review of rebecca’s wild farm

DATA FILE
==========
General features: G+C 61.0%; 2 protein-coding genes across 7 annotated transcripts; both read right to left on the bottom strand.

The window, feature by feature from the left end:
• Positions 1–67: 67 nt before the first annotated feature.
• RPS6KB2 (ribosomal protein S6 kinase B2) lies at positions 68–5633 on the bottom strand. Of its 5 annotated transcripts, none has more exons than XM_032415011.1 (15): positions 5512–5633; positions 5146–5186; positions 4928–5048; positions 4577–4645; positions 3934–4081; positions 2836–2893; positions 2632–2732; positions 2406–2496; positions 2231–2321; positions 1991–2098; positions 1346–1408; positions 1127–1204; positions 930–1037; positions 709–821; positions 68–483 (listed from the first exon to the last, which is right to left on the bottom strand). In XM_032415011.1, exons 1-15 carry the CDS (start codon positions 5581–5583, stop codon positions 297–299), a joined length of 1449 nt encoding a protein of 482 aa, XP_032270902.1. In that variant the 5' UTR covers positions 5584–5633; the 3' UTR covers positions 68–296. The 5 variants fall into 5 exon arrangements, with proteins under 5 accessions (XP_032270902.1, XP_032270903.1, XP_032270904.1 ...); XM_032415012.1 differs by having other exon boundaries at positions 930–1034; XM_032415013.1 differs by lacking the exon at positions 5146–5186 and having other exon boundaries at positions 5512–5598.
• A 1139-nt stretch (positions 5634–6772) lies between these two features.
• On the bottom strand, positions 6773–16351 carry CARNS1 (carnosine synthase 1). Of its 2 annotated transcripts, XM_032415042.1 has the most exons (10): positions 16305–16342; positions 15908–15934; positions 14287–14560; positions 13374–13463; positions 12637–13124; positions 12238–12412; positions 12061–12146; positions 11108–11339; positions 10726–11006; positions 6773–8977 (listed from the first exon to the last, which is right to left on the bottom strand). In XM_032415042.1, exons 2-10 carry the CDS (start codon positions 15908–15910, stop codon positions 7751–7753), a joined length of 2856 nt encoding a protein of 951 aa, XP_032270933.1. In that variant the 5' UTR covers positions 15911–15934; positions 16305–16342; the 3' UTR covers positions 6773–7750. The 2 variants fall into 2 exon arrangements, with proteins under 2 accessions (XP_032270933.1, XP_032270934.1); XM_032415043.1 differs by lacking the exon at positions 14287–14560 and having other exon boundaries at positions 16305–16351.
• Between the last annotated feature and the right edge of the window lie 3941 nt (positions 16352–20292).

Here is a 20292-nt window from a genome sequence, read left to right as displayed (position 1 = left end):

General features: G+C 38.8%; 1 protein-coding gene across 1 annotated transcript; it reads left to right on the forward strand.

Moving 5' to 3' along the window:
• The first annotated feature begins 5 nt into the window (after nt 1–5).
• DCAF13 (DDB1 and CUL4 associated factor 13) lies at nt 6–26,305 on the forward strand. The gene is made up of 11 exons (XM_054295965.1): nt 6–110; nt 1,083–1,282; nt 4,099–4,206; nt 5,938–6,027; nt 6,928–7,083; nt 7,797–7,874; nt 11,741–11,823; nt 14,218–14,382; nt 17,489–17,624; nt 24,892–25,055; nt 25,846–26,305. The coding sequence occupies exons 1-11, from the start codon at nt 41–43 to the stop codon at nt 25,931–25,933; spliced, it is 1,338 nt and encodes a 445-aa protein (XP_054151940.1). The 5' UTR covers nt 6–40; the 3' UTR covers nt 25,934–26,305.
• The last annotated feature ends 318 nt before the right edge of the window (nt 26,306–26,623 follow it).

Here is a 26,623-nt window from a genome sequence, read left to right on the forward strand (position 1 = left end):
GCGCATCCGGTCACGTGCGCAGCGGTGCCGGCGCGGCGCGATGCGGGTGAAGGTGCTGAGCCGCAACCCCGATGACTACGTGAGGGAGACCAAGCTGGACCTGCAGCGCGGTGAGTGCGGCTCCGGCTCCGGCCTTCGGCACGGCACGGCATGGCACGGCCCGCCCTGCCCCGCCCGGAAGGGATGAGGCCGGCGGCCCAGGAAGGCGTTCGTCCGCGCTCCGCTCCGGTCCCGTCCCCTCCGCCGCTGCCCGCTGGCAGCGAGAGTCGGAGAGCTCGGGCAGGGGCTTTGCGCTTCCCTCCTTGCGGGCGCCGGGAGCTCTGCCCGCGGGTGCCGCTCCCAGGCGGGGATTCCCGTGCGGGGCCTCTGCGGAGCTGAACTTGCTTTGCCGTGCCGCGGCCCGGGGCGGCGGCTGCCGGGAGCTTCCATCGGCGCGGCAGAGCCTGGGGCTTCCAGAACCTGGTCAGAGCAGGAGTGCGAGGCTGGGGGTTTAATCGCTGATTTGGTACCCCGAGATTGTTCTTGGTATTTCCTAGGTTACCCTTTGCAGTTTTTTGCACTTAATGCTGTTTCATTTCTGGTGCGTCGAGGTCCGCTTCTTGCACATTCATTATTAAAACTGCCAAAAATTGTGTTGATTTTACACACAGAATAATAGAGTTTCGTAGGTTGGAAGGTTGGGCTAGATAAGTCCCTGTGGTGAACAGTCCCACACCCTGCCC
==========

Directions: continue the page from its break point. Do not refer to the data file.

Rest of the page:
rebeccas-wild-farm• 2014-02-05–tvo showed rebecca’s wild farm (also known as the future of farming): ‘Wildlife filmmaker Rebecca Hosking takes over the family farm, a haven of biodiversity carefully preserved by her father. Larger, high-yield farms [though, paradoxically, the yield can be as high or higher on smaller farms] rely heavily on fossil fuels to power machines, create pesticides and fertilizers and distribute food. But with oil prices on the rise, could the farm of the past be the farm of the future?’ the documentary (about fifty minutes, which you can watch here) ‘is excellently researched and well-presented’, writes jessica crabtree. it presents ‘practical, ingenious solutions from forward-thinking problem solvers. As a bonus, the cinematography,’ she adds, ‘is breathtaking. I strongly urge you to see this film–you will never think of the food you eat, our environment, or our modern lifestyle in the same way again.’ This file is licensed under the Creative Commons Attribution-Share Alike 3.0 Unported license. Subject to disclaimers.from the film i learned the difference between farming and gardening; that smaller can be more beautiful because it allows greater attention to detail; that tilling, which is ‘what farmers do’ and have done for millennia, actually is unnatural, exposing living things in the earth to sunlight and eventually killing them and making the earth infertile; about permaculture solutions such as forest gardening (pictured–based on ‘probably the world’s oldest form of land use and most resilient agroecosystem’); that because current farming and supermarkets (and everything connected to them, which is pretty well everything) are unsustainable–we won’t be farming or shopping this way in a hundred years–we might want to find solutions today; that biodiversity is more than a pretty thing, it is absolutely vital.

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